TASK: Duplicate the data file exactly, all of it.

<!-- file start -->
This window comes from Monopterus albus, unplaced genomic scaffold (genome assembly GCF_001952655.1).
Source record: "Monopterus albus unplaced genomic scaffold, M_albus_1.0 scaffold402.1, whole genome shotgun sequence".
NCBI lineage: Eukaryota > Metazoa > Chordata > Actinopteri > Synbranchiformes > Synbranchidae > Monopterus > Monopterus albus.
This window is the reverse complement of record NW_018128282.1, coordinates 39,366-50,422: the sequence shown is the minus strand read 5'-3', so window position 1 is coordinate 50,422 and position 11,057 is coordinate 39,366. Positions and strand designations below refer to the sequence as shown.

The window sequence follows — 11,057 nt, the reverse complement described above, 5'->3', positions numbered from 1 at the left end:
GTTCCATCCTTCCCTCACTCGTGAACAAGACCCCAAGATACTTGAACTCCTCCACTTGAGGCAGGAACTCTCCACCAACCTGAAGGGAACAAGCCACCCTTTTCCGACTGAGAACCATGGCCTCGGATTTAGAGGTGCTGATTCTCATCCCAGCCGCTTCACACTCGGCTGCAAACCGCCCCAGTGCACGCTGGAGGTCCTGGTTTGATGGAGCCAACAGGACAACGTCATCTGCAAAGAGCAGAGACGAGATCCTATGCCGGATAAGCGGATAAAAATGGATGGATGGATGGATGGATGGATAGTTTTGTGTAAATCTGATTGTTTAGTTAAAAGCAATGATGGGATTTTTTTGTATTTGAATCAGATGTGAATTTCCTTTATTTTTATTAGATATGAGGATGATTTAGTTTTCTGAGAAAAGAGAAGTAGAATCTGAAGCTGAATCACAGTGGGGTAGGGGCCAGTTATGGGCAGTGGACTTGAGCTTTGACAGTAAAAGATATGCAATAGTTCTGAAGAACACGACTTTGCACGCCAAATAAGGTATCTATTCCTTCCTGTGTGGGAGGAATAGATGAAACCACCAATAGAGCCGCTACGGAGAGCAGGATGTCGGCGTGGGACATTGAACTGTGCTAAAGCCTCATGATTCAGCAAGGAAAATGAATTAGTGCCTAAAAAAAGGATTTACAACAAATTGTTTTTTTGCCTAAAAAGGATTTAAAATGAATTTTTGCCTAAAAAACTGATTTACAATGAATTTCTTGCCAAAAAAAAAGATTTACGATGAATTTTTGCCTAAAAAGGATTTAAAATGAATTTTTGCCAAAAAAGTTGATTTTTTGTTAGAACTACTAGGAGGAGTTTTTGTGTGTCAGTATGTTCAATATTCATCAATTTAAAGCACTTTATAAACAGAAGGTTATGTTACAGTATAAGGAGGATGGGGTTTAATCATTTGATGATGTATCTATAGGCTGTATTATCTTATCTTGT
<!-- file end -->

This window comes from Monopterus albus, unplaced genomic scaffold (genome assembly GCF_001952655.1).
Source record: "Monopterus albus unplaced genomic scaffold, M_albus_1.0 scaffold402.1, whole genome shotgun sequence".
NCBI lineage: Eukaryota > Metazoa > Chordata > Actinopteri > Synbranchiformes > Synbranchidae > Monopterus > Monopterus albus.
This window is the reverse complement of record NW_018128282.1, coordinates 39,366-50,422: the sequence shown is the minus strand read 5'-3', so window position 1 is coordinate 50,422 and position 11,057 is coordinate 39,366. Positions and strand designations below refer to the sequence as shown.

The window sequence follows — 11,057 nt, the reverse complement described above, 5'->3', positions numbered from 1 at the left end:
GTTCCATCCTTCCCTCACTCGTGAACAAGACCCCAAGATACTTGAACTCCTCCACTTGAGGCAGGAACTCTCCACCAACCTGAAGGGAACAAGCCACCCTTTTCCGACTGAGAACCATGGCCTCGGATTTAGAGGTGCTGATTCTCATCCCAGCCGCTTCACACTCGGCTGCAAACCGCCCCAGTGCACGCTGGAGGTCCTGGTTTGATGGAGCCAACAGGACAACGTCATCTGCAAAGAGCAGAGACGAGATCCTATGCCGGATAAGCGGATAAAAATGGATGGATGGATGGATGGATGGATAGTTTTGTGTAAATCTGATTGTTTAGTTAAAAGCAATGATGGGATTTTTTTGTATTTGAATCAGATGTGAATTTCCTTTATTTTTATTAGATATGAGGATGATTTAGTTTTCTGAGAAAAGAGAAGTAGAATCTGAAGCTGAATCACAGTGGGGTAGGGGCCAGTTATGGGCAGTGGACTTGAGCTTTGACAGTAAAAGATATGCAATAGTTCTGAAGAACACGACTTTGCACGCCAAATAAGGTATCTATTCCTTCCTGTGTGGGAGGAATAGATGAAACCACCAATAGAGCCGCTACGGAGAGCAGGATGTCGGCGTGGGACATTGAACTGTGCTAAAGCCTCATGATTCAGCAAGGAAAATGAATTAGTGCCTAAAAAAAGGATTTACAACAAATTGTTTTTTTGCCTAAAAAGGATTTAAAATGAATTTTTGCCTAAAAAACTGATTTACAATGAATTTCTTGCCAAAAAAAAAGATTTACGATGAATTTTTGCCTAAAAAGGATTTAAAATGAATTTTTGCCAAAAAAGTTGATTTTTTGTTAGAACTACTAGGAGGAGTTTTTGTGTGTCAGTATGTTCAATATTCATCAATTTAAAGCACTTTATAAACAGAAGGTTATGTTACAGTATAAGGAGGATGGGGTTTAATCATTTGATGATGTATCTATAGGCTGTATTATCTTATCTTGT